The solar pioneers of the ’70s were a mixed lot — anti-war activists with technical training, counterculture farmers, computer nerds with a conscience. Jim Benson, a University of Missouri geology graduate, arrived in Washington in 1972 to work on computers for a mortgage company. “It was the beginning of the winding down of the Vietnam War and the winding up of Watergate, and it was a fascinating time to arrive from the provinces,” he recalls. “My next-door neighbors were CIA agents. They could see I was confused so they gave me The Limits to Growth. That’s really what got me interested in solar energy.” Benson studied urban planning and joined the solar division of the Energy and Resources Development Agency (ERDA), which later became the Department of Energy.

In those days, no one even knew with any precision how much sunlight struck different parts of the country. “The first thing we did was set up a network of solar monitors,” recalls Benson. He also helped create a small-grants program for energy conservation technology, which attracted more than 20,000 applications a year at its peak before the Reagan administration did away with it. Some of the proposals were funded, but most were ignored or sent back. “Not just skimpy ill-defined ideas were rejected,” wrote Texas journalist Ray Reece in his 1979 account, The Sun Betrayed, “but proposals for innovations so simple and yet so brilliant in concept as to be virtually fail-safe, effective, economical.” Most of the initial research money went to large universities and corporations like General Electric, which was awarded $2.8 million, and Martin Marietta, which received $3.5 million. By the late 1970s, Exxon, Mobil, Arco, and other oil companies had bought out many patents for the photovoltaic cells that collect sunlight and convert it to electricity, prompting consumer watchdogs like Ralph Nader to sound the alarm that companies with vested interests in “hard” energy were in position to smother “soft” innovations.

An investigation by the Center for Renewable Resources, an environmental advocacy group, found no evidence of a systematic oil industry effort to suppress solar power, but those involved in the alternative energy movement knew the energy industry was worried about the sun’s potential. Larry Shirley, an activist with the center who now heads a solar research institute at North Carolina State University, remembers speaking with the CEO of a major utility. “He told me that photovoltaics were going to be the wave of the future,” Shirley recalls. “He looked out his window and said he could imagine the power lines coming down.” Then the utility executive turned to face Shirley. “Larry,” he said, “why shouldn’t I feel threatened by them right now?”

Even after the oil crisis, most federal research targeted nonrenewable energy sources. According to a recent analysis by the Congressional Research Service, 77 cents of every energy research dollar from 1973 to 1997 went to nuclear and fossil fuels. Only 14 cents went to alternative energy, and the remaining 9 cents supported energy conservation. The results show just how skewed spending priorities have been. Every nuclear plant ordered since 1974 has been canceled, and consumers will be stuck with at least $112 billion in “stranded costs” — money utilities have sunk into nukes and other failed investments. Over the same period, by contrast, the efficiency of solar photovoltaic cells has leaped fivefold.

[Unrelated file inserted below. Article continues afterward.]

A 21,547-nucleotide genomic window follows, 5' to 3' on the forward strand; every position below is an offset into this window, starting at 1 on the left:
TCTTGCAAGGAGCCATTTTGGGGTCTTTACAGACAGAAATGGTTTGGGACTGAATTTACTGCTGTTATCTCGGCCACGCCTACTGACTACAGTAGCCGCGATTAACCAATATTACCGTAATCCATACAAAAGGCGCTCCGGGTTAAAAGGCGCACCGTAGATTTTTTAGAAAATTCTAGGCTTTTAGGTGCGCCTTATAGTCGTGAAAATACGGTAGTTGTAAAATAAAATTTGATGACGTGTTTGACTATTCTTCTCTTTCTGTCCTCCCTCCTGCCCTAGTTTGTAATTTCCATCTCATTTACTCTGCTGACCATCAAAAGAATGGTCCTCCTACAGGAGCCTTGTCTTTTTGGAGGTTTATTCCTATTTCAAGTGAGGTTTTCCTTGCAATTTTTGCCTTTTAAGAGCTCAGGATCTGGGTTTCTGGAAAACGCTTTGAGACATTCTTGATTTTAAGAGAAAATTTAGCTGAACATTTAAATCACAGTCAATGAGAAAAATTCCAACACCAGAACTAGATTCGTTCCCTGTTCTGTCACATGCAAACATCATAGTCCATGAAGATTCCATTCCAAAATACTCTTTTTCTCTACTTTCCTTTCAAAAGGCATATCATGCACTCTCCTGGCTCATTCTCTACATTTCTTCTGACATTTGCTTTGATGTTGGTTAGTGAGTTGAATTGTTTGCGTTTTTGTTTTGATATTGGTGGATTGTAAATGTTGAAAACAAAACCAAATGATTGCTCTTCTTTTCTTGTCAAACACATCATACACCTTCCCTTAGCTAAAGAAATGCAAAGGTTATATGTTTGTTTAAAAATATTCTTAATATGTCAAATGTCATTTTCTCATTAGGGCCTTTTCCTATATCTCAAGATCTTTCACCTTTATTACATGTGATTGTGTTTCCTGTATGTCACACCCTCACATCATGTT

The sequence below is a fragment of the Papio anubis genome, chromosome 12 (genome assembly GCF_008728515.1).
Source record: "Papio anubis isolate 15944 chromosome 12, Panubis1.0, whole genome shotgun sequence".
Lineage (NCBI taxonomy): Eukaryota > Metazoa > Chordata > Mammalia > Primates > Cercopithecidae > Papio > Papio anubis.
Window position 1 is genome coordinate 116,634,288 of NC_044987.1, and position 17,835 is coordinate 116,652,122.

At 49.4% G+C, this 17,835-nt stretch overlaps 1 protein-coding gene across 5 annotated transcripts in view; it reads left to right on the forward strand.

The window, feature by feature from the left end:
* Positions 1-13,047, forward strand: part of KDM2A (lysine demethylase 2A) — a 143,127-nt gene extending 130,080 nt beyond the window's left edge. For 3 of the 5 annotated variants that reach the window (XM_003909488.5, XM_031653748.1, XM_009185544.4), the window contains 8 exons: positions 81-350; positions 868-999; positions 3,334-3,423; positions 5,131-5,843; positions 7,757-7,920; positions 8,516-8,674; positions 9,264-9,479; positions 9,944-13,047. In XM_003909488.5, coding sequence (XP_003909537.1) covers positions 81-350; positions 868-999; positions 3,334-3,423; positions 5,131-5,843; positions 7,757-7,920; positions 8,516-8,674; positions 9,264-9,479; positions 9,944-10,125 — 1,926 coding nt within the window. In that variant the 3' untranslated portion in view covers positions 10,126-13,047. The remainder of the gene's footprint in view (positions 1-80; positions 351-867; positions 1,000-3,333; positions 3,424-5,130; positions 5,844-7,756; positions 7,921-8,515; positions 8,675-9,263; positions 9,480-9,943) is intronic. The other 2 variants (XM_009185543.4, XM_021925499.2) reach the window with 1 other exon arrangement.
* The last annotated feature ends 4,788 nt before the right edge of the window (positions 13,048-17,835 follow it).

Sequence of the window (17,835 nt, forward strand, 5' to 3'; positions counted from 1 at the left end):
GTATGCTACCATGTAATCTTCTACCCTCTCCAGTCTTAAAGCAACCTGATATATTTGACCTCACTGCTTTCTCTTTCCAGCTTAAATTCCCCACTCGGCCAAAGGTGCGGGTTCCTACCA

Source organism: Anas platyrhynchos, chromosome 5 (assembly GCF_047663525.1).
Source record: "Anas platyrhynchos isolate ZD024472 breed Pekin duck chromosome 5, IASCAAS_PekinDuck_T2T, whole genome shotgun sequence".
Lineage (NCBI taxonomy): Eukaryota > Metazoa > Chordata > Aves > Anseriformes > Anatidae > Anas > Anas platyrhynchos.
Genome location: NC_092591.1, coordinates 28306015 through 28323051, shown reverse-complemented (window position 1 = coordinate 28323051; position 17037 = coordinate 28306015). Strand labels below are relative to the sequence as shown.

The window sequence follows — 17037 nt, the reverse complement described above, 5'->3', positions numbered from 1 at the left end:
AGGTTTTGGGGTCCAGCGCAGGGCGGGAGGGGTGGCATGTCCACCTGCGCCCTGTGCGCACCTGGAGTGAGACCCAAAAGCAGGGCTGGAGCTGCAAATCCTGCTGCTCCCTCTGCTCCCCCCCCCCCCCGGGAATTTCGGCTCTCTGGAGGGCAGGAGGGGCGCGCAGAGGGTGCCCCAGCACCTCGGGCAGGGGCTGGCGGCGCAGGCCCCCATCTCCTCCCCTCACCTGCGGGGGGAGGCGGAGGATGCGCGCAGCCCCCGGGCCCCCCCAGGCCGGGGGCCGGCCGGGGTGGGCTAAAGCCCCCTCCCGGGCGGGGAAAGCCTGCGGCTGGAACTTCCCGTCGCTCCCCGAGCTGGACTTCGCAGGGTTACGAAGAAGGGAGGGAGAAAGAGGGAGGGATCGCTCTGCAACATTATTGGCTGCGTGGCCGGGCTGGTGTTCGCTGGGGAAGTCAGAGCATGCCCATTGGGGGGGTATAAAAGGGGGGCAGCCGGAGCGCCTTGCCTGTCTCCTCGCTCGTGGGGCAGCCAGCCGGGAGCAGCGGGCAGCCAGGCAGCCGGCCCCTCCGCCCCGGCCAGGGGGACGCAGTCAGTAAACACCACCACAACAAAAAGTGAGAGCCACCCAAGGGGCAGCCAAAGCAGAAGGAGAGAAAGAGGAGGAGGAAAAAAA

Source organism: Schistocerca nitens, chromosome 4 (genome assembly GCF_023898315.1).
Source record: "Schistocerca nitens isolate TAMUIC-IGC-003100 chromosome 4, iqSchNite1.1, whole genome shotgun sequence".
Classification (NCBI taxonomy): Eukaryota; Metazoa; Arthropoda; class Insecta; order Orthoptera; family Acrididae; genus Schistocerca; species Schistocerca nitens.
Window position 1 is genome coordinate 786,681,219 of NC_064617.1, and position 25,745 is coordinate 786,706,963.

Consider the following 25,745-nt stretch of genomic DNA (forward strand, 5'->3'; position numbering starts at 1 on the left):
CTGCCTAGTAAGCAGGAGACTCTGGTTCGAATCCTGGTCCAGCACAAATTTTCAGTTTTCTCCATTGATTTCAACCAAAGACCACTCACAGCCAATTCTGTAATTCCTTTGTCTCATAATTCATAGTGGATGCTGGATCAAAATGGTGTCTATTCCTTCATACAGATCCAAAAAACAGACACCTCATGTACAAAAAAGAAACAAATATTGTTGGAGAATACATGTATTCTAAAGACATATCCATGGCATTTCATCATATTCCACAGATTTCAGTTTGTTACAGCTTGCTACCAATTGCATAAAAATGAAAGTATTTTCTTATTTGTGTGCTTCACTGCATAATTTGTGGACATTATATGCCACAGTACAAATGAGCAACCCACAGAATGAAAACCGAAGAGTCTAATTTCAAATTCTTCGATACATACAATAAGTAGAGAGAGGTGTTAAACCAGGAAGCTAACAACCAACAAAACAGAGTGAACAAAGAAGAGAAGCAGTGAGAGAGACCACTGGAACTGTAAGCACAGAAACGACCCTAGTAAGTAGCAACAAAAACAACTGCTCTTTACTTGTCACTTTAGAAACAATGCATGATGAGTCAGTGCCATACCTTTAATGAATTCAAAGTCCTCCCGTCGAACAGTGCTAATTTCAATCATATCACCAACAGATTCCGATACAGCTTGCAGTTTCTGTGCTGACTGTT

The last thing Jim Benson did at ERDA was to commission a study of the environmental impact of solar energy versus coal, nuclear, and other sources. When Benson’s bosses got wind of the study’s pro-solar conclusions, they tried to kill it. But just as Hayes would do some years later at DOE, Benson skirted protocol to get his message out. He sent out copies to reporters and activists. His bosses were not pleased. “I was accused of skewing the results to favor solar energy and conservation,” recalls Benson, “but actions speak louder than words. Where is synthetic fuel today? Where is nuclear energy? They weren’t clean or cost-effective. But look at solar.”

Jimmy Carter’s narrow victory in the 1976 presidential election warmed solar hopes. Before the inauguration, Benson, Hayes, alternative-energy guru Amory Lovins, and others were invited to a retreat in Georgia where they drew up the Wolf Creek Statement, a document that helped shape the new administration’s energy plan. Politi- cally speaking, Sun Day — May 3, 1978 — was the peak of support for solar energy in the United States. U.N. representative Andrew Young took part in a sunrise ceremony on the East River in New York. Jimmy Carter, at a rainy Colorado rally, announced new tax incentives and solar research programs; Rosalynn Carter donned a Sun Day T-shirt at a press conference with Denis Hayes, the event’s leading organizer. In subsequent years, the Carter administration haltingly introduced legislation that helped create a fledgling solar industry, its most visible arm being rooftop solar water heaters.

Then came Reagan. “If Jimmy Carter had been reelected president, we would now have a quarter or so of the nation’s energy resources coming from renewables,” Hayes says. “It was a clear, calculated campaign by the DOE in the years of the Reagan administration to crush the solar energy program of the federal government, driving many of the most talented people out of the field.”